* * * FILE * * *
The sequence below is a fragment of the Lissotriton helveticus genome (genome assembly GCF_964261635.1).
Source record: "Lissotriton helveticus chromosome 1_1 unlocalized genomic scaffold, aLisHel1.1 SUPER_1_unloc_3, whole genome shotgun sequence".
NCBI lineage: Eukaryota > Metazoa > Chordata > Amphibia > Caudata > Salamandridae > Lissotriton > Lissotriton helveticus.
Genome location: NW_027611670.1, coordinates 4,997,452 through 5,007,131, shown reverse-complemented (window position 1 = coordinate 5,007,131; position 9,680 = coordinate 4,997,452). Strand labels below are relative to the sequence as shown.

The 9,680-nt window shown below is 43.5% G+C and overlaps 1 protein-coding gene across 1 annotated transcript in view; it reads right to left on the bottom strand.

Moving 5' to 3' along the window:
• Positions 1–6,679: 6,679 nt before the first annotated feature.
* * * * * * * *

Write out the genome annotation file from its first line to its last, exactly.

The sequence below is a fragment of the Lissotriton helveticus genome (genome assembly GCF_964261635.1).
Source record: "Lissotriton helveticus chromosome 1_1 unlocalized genomic scaffold, aLisHel1.1 SUPER_1_unloc_3, whole genome shotgun sequence".
NCBI lineage: Eukaryota > Metazoa > Chordata > Amphibia > Caudata > Salamandridae > Lissotriton > Lissotriton helveticus.
Genome location: NW_027611670.1, coordinates 4,997,452 through 5,007,131, shown reverse-complemented (window position 1 = coordinate 5,007,131; position 9,680 = coordinate 4,997,452). Strand labels below are relative to the sequence as shown.

The 9,680-nt window shown below is 43.5% G+C and overlaps 1 protein-coding gene across 1 annotated transcript in view; it reads right to left on the bottom strand.

Moving 5' to 3' along the window:
• Positions 1–6,679: 6,679 nt before the first annotated feature.